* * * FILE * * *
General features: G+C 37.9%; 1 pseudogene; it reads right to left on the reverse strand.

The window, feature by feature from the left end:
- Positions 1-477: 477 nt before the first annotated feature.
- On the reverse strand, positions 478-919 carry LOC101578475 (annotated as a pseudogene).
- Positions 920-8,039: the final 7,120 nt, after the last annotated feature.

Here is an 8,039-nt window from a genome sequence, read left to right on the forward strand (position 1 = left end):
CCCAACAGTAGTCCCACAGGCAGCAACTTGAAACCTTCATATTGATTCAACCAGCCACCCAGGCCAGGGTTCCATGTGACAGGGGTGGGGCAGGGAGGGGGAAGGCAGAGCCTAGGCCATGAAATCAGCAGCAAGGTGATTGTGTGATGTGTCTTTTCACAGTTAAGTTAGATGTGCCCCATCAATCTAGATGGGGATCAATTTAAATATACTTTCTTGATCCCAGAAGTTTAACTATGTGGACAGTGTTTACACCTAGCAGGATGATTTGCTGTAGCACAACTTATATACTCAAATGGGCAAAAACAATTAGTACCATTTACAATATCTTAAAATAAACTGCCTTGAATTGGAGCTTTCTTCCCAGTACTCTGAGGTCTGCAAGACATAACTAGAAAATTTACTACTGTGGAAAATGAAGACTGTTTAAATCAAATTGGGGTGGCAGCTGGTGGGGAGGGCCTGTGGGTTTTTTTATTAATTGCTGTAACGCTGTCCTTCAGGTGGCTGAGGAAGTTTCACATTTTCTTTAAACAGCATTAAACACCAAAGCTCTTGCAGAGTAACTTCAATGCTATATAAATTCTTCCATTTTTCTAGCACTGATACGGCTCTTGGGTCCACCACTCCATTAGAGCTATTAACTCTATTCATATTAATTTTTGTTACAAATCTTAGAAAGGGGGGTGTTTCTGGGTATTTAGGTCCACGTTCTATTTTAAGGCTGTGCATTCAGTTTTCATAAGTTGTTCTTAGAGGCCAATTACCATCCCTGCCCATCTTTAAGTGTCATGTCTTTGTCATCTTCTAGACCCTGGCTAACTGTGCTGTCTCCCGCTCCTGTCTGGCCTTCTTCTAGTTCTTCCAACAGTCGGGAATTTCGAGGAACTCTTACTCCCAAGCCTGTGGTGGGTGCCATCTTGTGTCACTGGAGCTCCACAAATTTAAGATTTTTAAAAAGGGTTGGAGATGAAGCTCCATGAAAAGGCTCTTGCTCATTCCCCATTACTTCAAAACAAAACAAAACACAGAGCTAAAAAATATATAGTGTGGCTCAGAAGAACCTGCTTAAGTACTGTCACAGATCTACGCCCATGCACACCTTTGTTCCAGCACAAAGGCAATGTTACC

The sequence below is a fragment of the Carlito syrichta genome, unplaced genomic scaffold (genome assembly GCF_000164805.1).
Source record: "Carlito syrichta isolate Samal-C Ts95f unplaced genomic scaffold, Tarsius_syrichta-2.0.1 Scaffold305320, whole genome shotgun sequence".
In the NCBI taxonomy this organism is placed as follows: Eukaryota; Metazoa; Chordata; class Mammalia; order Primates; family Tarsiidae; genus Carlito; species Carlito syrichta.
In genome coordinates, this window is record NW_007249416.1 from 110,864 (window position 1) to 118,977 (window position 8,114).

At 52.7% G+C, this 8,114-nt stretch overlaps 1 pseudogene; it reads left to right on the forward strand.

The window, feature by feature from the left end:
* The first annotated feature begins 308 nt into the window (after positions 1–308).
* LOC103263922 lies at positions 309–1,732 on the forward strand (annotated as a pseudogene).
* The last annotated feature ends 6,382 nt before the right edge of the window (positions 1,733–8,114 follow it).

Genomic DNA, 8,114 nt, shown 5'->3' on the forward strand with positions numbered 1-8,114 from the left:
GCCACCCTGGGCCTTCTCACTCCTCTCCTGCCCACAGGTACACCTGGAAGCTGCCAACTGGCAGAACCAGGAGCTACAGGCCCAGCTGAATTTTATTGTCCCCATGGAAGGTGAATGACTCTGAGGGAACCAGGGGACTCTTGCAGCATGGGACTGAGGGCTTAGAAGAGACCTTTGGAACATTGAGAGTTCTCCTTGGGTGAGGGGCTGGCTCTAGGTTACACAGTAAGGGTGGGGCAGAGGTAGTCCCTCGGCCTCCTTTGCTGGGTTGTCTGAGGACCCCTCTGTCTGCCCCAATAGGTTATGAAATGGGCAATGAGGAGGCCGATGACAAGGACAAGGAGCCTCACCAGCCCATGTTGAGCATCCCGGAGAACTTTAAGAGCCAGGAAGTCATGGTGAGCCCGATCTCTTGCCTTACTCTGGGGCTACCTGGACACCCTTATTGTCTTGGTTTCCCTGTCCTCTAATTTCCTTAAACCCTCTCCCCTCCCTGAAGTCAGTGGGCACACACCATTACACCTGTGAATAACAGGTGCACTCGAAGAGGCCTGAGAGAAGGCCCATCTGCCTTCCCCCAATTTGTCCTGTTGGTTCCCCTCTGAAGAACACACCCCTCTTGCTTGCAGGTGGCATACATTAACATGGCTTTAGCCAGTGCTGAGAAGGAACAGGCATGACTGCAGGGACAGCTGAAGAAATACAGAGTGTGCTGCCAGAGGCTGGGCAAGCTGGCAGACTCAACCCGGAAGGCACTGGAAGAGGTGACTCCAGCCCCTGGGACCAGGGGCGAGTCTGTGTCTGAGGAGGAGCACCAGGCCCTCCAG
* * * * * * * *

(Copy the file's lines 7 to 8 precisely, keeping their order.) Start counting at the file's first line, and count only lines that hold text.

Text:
CCCAACAGTAGTCCCACAGGCAGCAACTTGAAACCTTCATATTGATTCAACCAGCCACCCAGGCCAGGGTTCCATGTGACAGGGGTGGGGCAGGGAGGGGGAAGGCAGAGCCTAGGCCATGAAATCAGCAGCAAGGTGATTGTGTGATGTGTCTTTTCACAGTTAAGTTAGATGTGCCCCATCAATCTAGATGGGGATCAATTTAAATATACTTTCTTGATCCCAGAAGTTTAACTATGTGGACAGTGTTTACACCTAGCAGGATGATTTGCTGTAGCACAACTTATATACTCAAATGGGCAAAAACAATTAGTACCATTTACAATATCTTAAAATAAACTGCCTTGAATTGGAGCTTTCTTCCCAGTACTCTGAGGTCTGCAAGACATAACTAGAAAATTTACTACTGTGGAAAATGAAGACTGTTTAAATCAAATTGGGGTGGCAGCTGGTGGGGAGGGCCTGTGGGTTTTTTTATTAATTGCTGTAACGCTGTCCTTCAGGTGGCTGAGGAAGTTTCACATTTTCTTTAAACAGCATTAAACACCAAAGCTCTTGCAGAGTAACTTCAATGCTATATAAATTCTTCCATTTTTCTAGCACTGATACGGCTCTTGGGTCCACCACTCCATTAGAGCTATTAACTCTATTCATATTAATTTTTGTTACAAATCTTAGAAAGGGGGGTGTTTCTGGGTATTTAGGTCCACGTTCTATTTTAAGGCTGTGCATTCAGTTTTCATAAGTTGTTCTTAGAGGCCAATTACCATCCCTGCCCATCTTTAAGTGTCATGTCTTTGTCATCTTCTAGACCCTGGCTAACTGTGCTGTCTCCCGCTCCTGTCTGGCCTTCTTCTAGTTCTTCCAACAGTCGGGAATTTCGAGGAACTCTTACTCCCAAGCCTGTGGTGGGTGCCATCTTGTGTCACTGGAGCTCCACAAATTTAAGATTTTTAAAAAGGGTTGGAGATGAAGCTCCATGAAAAGGCTCTTGCTCATTCCCCATTACTTCAAAACAAAACAAAACACAGAGCTAAAAAATATATAGTGTGGCTCAGAAGAACCTGCTTAAGTACTGTCACAGATCTACGCCCATGCACACCTTTGTTCCAGCACAAAGGCAATGTTACC

The sequence below is a fragment of the Carlito syrichta genome, unplaced genomic scaffold (genome assembly GCF_000164805.1).